1

I mean to use rsync to remove certain files (for Efficiently delete large directory containing thousands of files), in this case given to a shell script as patterns in the command line.

So far, this is what I have in my shell script rsync_del.sh

#!/bin/bash

TARGET_DIR=${1}
shift
PATTERNS="${@}"
for patt in ${PATTERNS} ; do
    # Both do the same
    #INCLUDE_PATTERNS="${INCLUDE_PATTERNS}"' --include='\'"${patt}"\'
    INCLUDE_PATTERNS="${INCLUDE_PATTERNS} --include=\"${pattern}\""
done

EMPTYDIR=$(mktemp -d)
echo "Created empty dir ${EMPTYDIR}"
comm="rsync -a --progress --delete ${INCLUDE_PATTERNS} ${EMPTYDIR}/ ${TARGET_DIR}"
echo ${comm}
eval ${comm}

Example patterns that I would like to use are *[1-9].txt, *000??9.txt. The problem is that, when executing

rsync_del.sh trg_dir '*[1-9].txt'

the command line generated is

rsync -a --progress --delete --include='*[1-9].txt' /tmp/tmp.51R9hPgkfG/ trg_dir/

(which seems ok to me), but it is matching, e.g., files like input.dat (and I don't want that).

What is the correct way of implementing/using this? I suspect it is a matter of properly escaping patterns, but I could not make this work.

Note: I need to define the command to be executed in a variable, to echo it prior to executing.

1

I forgot that I should close the pattern list by excluding anything not explicitly included. I used

comm="rsync -a --progress --delete ${INCLUDE_PATTERNS} --exclude=\"*\" ${EMPTYDIR}/ ${TARGET_DIR}"
  • Or is this an answer to your own question (which is fine to do)? – roaima Sep 27 '18 at 6:52
  • 3
    @roaima - I edited the answer... Yes, it is an answer to my own question. – sancho.s Sep 27 '18 at 7:01
  • @JigglyNaga - Both question and answer were complete. Thanks. – sancho.s Sep 27 '18 at 7:03
1

Not looking too closely at the actual use of rsync here and instead concentrating on the creation of the rsync command line.

#!/bin/bash

target=$1
shift

empty=$( mktemp -d )

trap 'rmdir "$empty"' EXIT

for pattern do
   incl+=( --include="$pattern" )
done

rsync --archive --progress --delete "${incl[@]}" --exclude='*' "$empty"/ "$target"

By using an array (the incl array above), you store the arguments to rsync separately and not like a string. The expansion of "${incl[@]}" will be the individually quoted elements of the array. Quoting the arguments becomes trivial and there is no need to call eval. Note also that all parameter expansions need to be properly double quoted.

The issue with your code is that you use most parameter expansions unquoted. This makes the shell perform word splitting and filename generation (globbing) on the variables. This in turn means that you can not use patterns containing spaces or shell globbing patterns that may expand to names of existing files.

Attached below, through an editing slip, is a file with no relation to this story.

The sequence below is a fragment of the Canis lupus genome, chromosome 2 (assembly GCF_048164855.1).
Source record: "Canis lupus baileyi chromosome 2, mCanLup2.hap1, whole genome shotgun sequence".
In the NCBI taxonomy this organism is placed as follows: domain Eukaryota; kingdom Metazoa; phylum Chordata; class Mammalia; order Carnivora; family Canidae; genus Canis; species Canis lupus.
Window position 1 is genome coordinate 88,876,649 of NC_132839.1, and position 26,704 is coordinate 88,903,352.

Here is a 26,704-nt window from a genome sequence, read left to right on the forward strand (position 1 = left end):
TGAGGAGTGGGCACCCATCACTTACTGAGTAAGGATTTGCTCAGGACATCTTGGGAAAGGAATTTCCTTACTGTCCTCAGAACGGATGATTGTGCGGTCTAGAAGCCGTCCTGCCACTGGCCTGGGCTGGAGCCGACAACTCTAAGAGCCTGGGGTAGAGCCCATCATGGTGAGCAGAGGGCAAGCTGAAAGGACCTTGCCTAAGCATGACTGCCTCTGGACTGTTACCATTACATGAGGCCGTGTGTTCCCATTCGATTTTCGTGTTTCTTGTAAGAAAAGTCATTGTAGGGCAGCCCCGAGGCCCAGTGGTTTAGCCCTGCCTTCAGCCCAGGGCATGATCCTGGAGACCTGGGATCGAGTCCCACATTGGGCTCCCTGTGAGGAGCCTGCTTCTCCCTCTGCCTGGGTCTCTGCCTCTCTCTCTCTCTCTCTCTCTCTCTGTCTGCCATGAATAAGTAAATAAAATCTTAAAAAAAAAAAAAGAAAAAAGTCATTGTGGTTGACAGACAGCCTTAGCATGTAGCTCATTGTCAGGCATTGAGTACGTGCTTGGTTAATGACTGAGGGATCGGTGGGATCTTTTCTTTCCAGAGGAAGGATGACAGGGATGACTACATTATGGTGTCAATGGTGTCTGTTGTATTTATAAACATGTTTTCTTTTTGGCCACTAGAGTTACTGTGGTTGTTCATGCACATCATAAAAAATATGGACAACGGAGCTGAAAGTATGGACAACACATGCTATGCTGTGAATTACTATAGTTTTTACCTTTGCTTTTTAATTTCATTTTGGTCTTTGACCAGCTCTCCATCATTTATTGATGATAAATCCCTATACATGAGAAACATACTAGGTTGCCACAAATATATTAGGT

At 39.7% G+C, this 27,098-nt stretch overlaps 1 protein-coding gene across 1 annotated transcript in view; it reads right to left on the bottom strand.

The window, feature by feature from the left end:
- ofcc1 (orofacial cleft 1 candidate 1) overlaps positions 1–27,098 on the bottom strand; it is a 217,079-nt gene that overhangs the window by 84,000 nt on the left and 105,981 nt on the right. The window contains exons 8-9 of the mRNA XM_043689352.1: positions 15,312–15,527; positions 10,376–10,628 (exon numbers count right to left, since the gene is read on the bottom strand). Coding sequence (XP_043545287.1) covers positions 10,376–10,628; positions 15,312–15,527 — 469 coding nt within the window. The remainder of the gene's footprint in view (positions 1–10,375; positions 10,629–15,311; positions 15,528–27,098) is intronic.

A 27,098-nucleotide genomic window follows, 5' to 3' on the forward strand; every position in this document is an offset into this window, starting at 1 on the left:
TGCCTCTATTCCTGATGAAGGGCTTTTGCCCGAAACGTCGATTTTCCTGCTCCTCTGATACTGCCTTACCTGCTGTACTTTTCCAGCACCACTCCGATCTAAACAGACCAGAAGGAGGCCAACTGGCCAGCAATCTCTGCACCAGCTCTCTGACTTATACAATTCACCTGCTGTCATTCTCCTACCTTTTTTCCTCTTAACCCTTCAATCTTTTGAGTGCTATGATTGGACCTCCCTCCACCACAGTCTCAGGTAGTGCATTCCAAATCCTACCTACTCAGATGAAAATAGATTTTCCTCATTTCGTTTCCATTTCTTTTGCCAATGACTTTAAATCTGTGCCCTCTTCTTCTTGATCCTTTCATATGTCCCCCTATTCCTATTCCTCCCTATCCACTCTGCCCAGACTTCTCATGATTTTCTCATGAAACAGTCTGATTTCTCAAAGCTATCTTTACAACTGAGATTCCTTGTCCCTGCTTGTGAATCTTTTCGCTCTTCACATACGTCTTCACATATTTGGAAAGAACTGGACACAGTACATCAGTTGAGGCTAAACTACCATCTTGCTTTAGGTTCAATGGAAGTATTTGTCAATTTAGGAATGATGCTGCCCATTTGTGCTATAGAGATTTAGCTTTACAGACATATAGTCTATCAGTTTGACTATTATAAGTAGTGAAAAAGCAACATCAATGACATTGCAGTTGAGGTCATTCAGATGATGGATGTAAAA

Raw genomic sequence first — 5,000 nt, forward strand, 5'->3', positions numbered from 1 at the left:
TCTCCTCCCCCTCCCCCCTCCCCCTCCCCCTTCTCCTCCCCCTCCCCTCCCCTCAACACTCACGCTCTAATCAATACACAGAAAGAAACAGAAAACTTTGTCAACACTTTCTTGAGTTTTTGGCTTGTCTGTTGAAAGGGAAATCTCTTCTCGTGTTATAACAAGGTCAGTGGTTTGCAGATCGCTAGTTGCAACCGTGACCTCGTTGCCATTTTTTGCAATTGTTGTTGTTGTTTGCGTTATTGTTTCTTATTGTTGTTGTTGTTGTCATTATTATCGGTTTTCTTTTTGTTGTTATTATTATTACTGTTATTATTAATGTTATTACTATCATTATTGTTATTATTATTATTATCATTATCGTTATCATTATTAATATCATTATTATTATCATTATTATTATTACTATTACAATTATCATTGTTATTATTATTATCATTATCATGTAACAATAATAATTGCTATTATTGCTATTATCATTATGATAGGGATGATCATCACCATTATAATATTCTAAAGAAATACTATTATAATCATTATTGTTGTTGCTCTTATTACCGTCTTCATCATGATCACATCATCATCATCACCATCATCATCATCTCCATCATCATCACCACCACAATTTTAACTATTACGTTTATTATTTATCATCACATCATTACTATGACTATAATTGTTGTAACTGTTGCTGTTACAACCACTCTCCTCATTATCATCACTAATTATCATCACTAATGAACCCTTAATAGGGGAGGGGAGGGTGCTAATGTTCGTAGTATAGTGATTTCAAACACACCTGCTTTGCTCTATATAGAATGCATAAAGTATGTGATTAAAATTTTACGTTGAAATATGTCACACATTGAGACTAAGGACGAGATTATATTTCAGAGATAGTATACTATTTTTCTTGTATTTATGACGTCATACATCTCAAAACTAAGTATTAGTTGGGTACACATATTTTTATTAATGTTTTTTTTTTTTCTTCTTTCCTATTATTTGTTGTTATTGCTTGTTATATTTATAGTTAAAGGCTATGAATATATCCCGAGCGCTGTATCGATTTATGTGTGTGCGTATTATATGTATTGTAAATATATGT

For /bin/sh the syntax becomes even less verbose:

#!/bin/sh

target=$1
shift

empty=$( mktemp -d )

trap 'rmdir "$empty"' EXIT

for pattern do
   set -- "$@" --include="$pattern"
   shift
done

rsync --archive --progress --delete "$@" --exclude='*' "$empty"/ "$target"
  • Thanks. Use of eval was only to be able to echo the command line to be used, as a reference and to possibly copy and reuse it with minor variations. – sancho.s Sep 27 '18 at 6:48
  • Perhaps it should be for pattern in ... ; do – sancho.s Sep 27 '18 at 6:49
  • @sancho.s No, the loop, when written as I have done above, will loop over the positional parameters correctly. – Kusalananda Sep 27 '18 at 6:54
  • Is there any advantage with using the array? It seems to produce exactly the same result. +1 Even if it was not the cause of the problem of the OP, you identified the need for escaping, so I changed my line to enclose ${INCLUDE_PATTERNS} in the double quotes to avoid local expansion. – sancho.s Oct 2 '18 at 7:14
  • @sancho.s You should do some standard tests with that such as using a pattern with spaces (maybe '* *' to match filenames that contain spaces) and a pattern that contain a filename pattern that matches a file in the current directory (maybe '*.txt' or just '*'). – Kusalananda Oct 2 '18 at 7:28

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